PEC 575: Social Choice, Bargaining, and Elections

The course covers models of elections and legislative bargaining, with a special focus on dynamics and incomplete information and the fundamental connections between the two modeling applications. We begin with background in social choice theory, which includes topics such as Arrow's theorem and the cycling theorems on majority voting and which is used in the later game-theoretic analyses. We then review the workhorse models of one-shot elections and policy making from the political economy literature. Then, after a brief review of abstract dynamic games, we extend the workhorse models to dynamic legislative bargaining (in which a status quo policy evolves endogenously over time) and repeated elections (in which politicians’ choices or preferences are unobserved by voters). The course will consist of a mix of lectures, discussion, student presentation of assigned readings, and a final exam.

Mathematical background
Some of the analysis will require relatively advanced mathematics, but background will be provided as needed. Section 1 of “Notes on Spatial Bargaining” contains an overview of metric spaces, measure and integration, and correspondences; a more extensive review is presented in my “Basic Concepts” notes.

    J. Duggan (2014) “Notes on Spatial Bargaining and Stochastic Games,” Section 1

    J. Duggan (2014) “Basic Concepts in Mathematical Analysis: A Tourist Brochure

Social choice
We cover basics of relations, preference, and choice. We then move to preference aggregation, with a focus on simple voting rules, and we review impossibility theorems of Arrow, Gibbard, and Nakamura. The majority top cycle and uncovered set are defined. Possibility results for value restriction will be proven and applied to models with single-peaked preferences and to voting over lotteries. We also survey results on majority cycling in the multidimensional spatial model.

    J. Duggan (2014) “Abbreviated Notes on Social Choice

One-shot elections and bargaining
We consider the problem of an agenda setter who can make a take it or leave it offer to a set of legislators with a fixed status quo; we extend the basic model to an infinite-horizon game in which bargaining continues after rejection; and we explore connections between equilibrium predictions and social choice concepts. Next, we cover Downsian models of elections under different assumptions on the objectives and information of the candidates, and we consider the effects of special interest groups. We focus particularly on existence and characterization of equilibrium outcomes.

    J. Duggan (2014) “Notes on Spatial Bargaining and Stochastic Games,” Sections 2 and 3

    J. Duggan (2014) “A Survey of Equilibrium Analysis in Spatial Models of Elections

Discounted stochastic games

We introduce the standard framework for analysis of dynamic interaction with a focus on existence of stationary Markov perfect equilibrium. We prove existence in games with finite sets of states and actions, and we consider difficulties that arise in games with general state and action spaces, illustrated with counterexamples from the literature. The main approaches to the existence problem will be surveyed, with special attention to the addition of noise to the model.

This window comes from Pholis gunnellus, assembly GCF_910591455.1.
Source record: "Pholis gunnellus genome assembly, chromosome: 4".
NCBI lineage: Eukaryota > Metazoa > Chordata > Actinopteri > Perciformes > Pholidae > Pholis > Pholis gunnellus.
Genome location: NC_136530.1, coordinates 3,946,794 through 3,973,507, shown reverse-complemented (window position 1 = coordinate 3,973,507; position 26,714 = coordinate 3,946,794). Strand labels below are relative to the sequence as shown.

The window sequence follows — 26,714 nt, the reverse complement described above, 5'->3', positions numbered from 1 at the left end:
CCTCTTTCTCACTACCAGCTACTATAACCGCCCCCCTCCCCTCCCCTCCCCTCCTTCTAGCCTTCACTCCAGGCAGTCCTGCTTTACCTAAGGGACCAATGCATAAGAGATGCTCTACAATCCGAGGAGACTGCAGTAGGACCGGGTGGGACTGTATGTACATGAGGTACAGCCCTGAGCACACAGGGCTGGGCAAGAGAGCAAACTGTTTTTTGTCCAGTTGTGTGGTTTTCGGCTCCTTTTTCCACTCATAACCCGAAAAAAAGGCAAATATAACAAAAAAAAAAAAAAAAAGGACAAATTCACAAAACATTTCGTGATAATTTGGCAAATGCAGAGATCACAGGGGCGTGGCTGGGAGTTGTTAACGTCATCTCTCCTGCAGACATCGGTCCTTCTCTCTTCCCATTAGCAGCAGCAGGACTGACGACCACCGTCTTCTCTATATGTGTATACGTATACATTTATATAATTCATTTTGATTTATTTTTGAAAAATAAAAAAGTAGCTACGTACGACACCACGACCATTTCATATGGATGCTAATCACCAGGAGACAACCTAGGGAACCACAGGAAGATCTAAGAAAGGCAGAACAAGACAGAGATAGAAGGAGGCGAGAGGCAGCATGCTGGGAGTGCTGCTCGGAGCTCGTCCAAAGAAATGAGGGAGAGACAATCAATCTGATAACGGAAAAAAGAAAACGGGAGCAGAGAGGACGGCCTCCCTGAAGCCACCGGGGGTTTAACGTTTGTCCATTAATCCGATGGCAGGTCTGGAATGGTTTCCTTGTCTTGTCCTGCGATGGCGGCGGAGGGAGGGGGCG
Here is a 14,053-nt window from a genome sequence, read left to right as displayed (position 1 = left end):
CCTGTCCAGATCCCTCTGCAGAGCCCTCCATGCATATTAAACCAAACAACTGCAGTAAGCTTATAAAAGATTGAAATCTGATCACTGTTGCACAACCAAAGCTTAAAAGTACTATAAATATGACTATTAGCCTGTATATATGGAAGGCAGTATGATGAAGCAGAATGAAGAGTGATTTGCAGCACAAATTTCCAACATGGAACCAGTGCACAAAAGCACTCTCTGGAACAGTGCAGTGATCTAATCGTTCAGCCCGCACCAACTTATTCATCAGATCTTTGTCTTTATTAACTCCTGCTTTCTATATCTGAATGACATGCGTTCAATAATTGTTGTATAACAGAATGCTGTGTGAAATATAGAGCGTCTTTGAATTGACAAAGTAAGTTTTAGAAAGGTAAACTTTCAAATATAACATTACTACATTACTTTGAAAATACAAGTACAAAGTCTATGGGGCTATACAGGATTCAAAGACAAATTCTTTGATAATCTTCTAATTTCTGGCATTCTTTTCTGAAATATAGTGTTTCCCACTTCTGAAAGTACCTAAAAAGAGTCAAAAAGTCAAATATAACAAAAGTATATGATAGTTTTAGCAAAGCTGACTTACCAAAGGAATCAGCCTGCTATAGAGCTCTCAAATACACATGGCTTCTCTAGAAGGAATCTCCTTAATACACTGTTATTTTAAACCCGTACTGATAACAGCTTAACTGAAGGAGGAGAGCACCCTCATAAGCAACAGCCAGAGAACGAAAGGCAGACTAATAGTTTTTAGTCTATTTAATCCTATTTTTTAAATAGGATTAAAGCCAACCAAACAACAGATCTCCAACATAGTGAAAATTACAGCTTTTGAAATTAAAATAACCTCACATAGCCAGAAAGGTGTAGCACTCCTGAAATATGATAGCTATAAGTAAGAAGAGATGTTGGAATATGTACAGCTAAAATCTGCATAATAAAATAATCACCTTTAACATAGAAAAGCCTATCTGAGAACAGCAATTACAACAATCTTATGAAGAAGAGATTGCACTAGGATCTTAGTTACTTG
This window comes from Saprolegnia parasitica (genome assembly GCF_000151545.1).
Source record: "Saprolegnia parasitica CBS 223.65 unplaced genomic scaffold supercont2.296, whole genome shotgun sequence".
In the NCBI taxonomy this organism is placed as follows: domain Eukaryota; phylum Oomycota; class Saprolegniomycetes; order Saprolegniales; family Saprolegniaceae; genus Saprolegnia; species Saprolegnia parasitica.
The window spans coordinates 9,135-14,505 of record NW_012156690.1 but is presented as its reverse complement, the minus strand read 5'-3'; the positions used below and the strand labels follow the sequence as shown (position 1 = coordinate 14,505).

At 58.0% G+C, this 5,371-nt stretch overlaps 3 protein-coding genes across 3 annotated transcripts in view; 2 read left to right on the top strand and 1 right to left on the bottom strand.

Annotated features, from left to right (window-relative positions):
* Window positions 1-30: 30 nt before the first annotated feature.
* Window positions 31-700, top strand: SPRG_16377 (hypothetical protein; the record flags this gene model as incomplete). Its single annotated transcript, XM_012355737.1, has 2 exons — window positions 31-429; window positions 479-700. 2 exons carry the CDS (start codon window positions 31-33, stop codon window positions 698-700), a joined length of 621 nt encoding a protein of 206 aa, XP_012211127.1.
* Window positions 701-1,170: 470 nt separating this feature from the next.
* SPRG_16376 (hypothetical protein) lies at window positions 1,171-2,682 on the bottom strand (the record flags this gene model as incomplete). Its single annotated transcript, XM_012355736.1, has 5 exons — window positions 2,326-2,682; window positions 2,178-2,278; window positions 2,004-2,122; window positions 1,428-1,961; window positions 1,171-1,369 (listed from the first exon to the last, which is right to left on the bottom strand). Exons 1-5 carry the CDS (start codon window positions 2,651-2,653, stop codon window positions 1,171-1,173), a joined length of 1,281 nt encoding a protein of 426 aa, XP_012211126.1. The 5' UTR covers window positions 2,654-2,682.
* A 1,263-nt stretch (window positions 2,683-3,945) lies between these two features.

J. Duggan (2014) “Notes on Spatial Bargaining and Stochastic Games,” Section 4

Dynamic bargaining with moving status quo
We return to the topic of bargaining, now with the addition of an endogenously evolving state variable. This complicates the strategic calculations of politicians (or other agents), and it raises difficulties for existence and characterization of equilibria. In addition to a small amount of work at the general level, we will review several applied papers that take a constructive approach to the analysis of a particular equilibrium selection. Of note is an interpretation of alternating move bargaining with a class of dynamic election models stemming from work of Kramer.

    J. Duggan (2014) “Notes on Spatial Bargaining and Stochastic Games,” Section 5

Dynamic elections with incomplete information
We end by considering models of dynamic elections in which the voters’ choice of representative is characterized by moral hazard, adverse selection, or both. Of special interest are existence of equilibria that are stationary, in an appropriate sense, and the incentives of politicians to respond, in equilibrium, to the preferences of the median voter. At a technical level, we note similarities between moral hazard models and Downsian electoral competition with policy motivated candidates, and we exploit a useful isomorphism between adverse selection models and the Baron-Ferejohn model of bargaining.

    J. Duggan and C. Martinelli (2014) “The Political Economy of Dynamic Elections: A Survey and Some New Results

Further reading
Here are several other links for further background on social choice theory.

    J. Duggan (2013) Theoretical Foundations of Political Economy, Part 2, Chapters 1--6 (except 3)

    J. Duggan (2013) Majority Voting Over Lotteries: Conditions for Existence of a Decisive Voter

    J. Duggan and M. Fey (2013) Analytical Methods in Political Economy (2013) Chapters 17--20

Here are some papers on one-shot bargaining and elections.

    D. Baron and J. Ferejohn (1989) “Bargaining in Legislatures,'' American Political Science Review, 83: 1181--1206